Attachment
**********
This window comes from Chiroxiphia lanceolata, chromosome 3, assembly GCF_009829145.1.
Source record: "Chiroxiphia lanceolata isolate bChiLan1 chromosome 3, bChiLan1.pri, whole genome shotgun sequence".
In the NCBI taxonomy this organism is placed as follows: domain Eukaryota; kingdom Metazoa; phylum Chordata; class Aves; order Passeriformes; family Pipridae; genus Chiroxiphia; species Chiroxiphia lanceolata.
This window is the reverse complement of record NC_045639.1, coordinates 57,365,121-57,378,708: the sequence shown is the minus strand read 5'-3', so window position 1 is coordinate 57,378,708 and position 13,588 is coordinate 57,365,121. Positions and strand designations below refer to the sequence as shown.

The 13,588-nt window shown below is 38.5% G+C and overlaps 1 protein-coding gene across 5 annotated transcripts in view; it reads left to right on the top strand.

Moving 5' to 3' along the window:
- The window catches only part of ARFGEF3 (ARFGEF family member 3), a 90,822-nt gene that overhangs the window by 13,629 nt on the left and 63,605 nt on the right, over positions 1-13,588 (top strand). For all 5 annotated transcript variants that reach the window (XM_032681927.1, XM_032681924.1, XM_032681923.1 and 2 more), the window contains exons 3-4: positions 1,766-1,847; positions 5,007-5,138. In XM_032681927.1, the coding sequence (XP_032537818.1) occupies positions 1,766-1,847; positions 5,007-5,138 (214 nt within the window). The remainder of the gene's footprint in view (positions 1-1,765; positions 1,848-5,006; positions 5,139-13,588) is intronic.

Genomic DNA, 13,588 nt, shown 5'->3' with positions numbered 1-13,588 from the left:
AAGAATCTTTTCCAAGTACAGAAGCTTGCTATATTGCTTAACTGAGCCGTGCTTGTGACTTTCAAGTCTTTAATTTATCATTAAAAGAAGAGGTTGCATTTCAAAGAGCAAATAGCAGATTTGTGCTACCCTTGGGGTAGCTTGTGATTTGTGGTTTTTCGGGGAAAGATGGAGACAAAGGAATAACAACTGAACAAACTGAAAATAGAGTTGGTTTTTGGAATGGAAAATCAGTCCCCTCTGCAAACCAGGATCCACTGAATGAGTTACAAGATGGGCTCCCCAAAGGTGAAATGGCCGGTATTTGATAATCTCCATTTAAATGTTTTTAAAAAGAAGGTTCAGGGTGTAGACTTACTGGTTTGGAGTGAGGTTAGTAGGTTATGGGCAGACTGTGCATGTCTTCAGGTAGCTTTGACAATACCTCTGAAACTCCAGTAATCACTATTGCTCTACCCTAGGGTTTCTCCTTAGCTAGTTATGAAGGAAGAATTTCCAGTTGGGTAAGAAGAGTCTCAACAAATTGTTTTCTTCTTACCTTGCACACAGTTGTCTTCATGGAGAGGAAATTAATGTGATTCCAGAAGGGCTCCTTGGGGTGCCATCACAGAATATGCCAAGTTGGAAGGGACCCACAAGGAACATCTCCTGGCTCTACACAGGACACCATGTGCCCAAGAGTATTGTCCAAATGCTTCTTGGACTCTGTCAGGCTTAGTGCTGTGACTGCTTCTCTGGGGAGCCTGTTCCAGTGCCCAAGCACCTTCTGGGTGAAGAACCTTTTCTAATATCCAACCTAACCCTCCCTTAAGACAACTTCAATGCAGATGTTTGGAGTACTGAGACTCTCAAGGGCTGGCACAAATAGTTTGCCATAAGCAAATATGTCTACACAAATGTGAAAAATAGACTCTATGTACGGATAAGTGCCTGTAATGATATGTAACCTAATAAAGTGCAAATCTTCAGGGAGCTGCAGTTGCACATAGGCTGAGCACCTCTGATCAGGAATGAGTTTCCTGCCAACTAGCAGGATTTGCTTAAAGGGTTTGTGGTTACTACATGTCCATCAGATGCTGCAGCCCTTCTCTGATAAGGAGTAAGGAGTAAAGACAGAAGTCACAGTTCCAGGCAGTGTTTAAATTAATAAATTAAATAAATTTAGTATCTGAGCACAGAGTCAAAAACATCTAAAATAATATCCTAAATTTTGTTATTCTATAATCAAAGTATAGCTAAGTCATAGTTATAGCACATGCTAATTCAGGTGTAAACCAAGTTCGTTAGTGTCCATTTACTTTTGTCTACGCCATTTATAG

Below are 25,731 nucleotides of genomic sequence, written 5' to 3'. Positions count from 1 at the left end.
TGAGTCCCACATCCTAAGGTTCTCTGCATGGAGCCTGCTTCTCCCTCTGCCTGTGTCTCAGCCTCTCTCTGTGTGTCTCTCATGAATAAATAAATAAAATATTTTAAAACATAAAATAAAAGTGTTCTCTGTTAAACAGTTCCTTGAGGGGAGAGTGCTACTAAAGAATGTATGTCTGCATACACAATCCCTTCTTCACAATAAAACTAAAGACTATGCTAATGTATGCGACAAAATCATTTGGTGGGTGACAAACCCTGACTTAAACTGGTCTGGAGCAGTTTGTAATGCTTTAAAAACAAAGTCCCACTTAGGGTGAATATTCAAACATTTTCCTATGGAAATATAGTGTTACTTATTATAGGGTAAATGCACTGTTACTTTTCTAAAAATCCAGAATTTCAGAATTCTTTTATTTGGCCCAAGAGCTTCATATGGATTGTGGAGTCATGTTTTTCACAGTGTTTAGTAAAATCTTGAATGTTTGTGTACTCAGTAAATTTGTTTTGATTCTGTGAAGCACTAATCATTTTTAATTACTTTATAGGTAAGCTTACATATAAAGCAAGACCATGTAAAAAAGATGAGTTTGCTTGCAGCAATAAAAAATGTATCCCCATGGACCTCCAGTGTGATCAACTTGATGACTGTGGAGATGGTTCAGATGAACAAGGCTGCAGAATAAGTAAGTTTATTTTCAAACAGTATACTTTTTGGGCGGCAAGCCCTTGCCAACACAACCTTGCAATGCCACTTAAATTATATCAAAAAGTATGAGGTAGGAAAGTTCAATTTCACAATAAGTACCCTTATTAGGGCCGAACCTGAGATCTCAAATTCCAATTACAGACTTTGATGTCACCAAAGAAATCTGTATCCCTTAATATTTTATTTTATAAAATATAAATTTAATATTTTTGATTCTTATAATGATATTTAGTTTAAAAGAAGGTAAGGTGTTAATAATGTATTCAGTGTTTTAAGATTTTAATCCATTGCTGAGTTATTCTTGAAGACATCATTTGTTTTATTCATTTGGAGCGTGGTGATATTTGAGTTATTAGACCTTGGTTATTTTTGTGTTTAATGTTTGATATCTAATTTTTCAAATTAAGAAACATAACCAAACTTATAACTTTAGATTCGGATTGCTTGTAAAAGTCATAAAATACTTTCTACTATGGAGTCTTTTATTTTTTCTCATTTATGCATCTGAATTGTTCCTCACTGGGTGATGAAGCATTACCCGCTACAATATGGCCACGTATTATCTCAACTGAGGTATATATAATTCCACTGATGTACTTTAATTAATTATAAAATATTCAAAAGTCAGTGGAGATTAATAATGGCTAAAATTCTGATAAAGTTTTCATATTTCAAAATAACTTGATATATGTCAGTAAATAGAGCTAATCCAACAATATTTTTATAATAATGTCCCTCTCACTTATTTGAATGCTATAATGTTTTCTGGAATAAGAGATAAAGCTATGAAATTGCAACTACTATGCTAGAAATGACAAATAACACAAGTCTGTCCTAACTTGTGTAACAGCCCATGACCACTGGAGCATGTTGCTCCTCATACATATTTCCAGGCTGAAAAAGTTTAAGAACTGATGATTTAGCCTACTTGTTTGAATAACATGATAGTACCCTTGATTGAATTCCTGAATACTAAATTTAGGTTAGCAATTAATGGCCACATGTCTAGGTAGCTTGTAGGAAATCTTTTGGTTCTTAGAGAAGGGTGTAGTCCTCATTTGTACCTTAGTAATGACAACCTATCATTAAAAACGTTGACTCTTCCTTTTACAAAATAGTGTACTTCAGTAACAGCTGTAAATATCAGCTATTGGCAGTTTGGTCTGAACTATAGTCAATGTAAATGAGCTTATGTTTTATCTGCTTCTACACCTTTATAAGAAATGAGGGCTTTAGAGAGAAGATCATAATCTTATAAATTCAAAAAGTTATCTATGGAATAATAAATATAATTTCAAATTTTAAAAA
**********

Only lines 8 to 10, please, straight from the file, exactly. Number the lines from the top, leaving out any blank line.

Genomic DNA, 13,588 nt, shown 5'->3' with positions numbered 1-13,588 from the left:
AAGAATCTTTTCCAAGTACAGAAGCTTGCTATATTGCTTAACTGAGCCGTGCTTGTGACTTTCAAGTCTTTAATTTATCATTAAAAGAAGAGGTTGCATTTCAAAGAGCAAATAGCAGATTTGTGCTACCCTTGGGGTAGCTTGTGATTTGTGGTTTTTCGGGGAAAGATGGAGACAAAGGAATAACAACTGAACAAACTGAAAATAGAGTTGGTTTTTGGAATGGAAAATCAGTCCCCTCTGCAAACCAGGATCCACTGAATGAGTTACAAGATGGGCTCCCCAAAGGTGAAATGGCCGGTATTTGATAATCTCCATTTAAATGTTTTTAAAAAGAAGGTTCAGGGTGTAGACTTACTGGTTTGGAGTGAGGTTAGTAGGTTATGGGCAGACTGTGCATGTCTTCAGGTAGCTTTGACAATACCTCTGAAACTCCAGTAATCACTATTGCTCTACCCTAGGGTTTCTCCTTAGCTAGTTATGAAGGAAGAATTTCCAGTTGGGTAAGAAGAGTCTCAACAAATTGTTTTCTTCTTACCTTGCACACAGTTGTCTTCATGGAGAGGAAATTAATGTGATTCCAGAAGGGCTCCTTGGGGTGCCATCACAGAATATGCCAAGTTGGAAGGGACCCACAAGGAACATCTCCTGGCTCTACACAGGACACCATGTGCCCAAGAGTATTGTCCAAATGCTTCTTGGACTCTGTCAGGCTTAGTGCTGTGACTGCTTCTCTGGGGAGCCTGTTCCAGTGCCCAAGCACCTTCTGGGTGAAGAACCTTTTCTAATATCCAACCTAACCCTCCCTTAAGACAACTTCAATGCAGATGTTTGGAGTACTGAGACTCTCAAGGGCTGGCACAAATAGTTTGCCATAAGCAAATATGTCTACACAAATGTGAAAAATAGACTCTATGTACGGATAAGTGCCTGTAATGATATGTAACCTAATAAAGTGCAAATCTTCAGGGAGCTGCAGTTGCACATAGGCTGAGCACCTCTGATCAGGAATGAGTTTCCTGCCAACTAGCAGGATTTGCTTAAAGGGTTTGTGGTTACTACATGTCCATCAGATGCTGCAGCCCTTCTCTGATAAGGAGTAAGGAGTAAAGACAGAAGTCACAGTTCCAGGCAGTGTTTAAATTAATAAATTAAATAAATTTAGTATCTGAGCACAGAGTCAAAAACATCTAAAATAATATCCTAAATTTTGTTATTCTATAATCAAAGTATAGCTAAGTCATAGTTATAGCACATGCTAATTCAGGTGTAAACCAAGTTCGTTAGTGTCCATTTACTTTTGTCTACGCCATTTATAG

Below are 25,731 nucleotides of genomic sequence, written 5' to 3'. Positions count from 1 at the left end.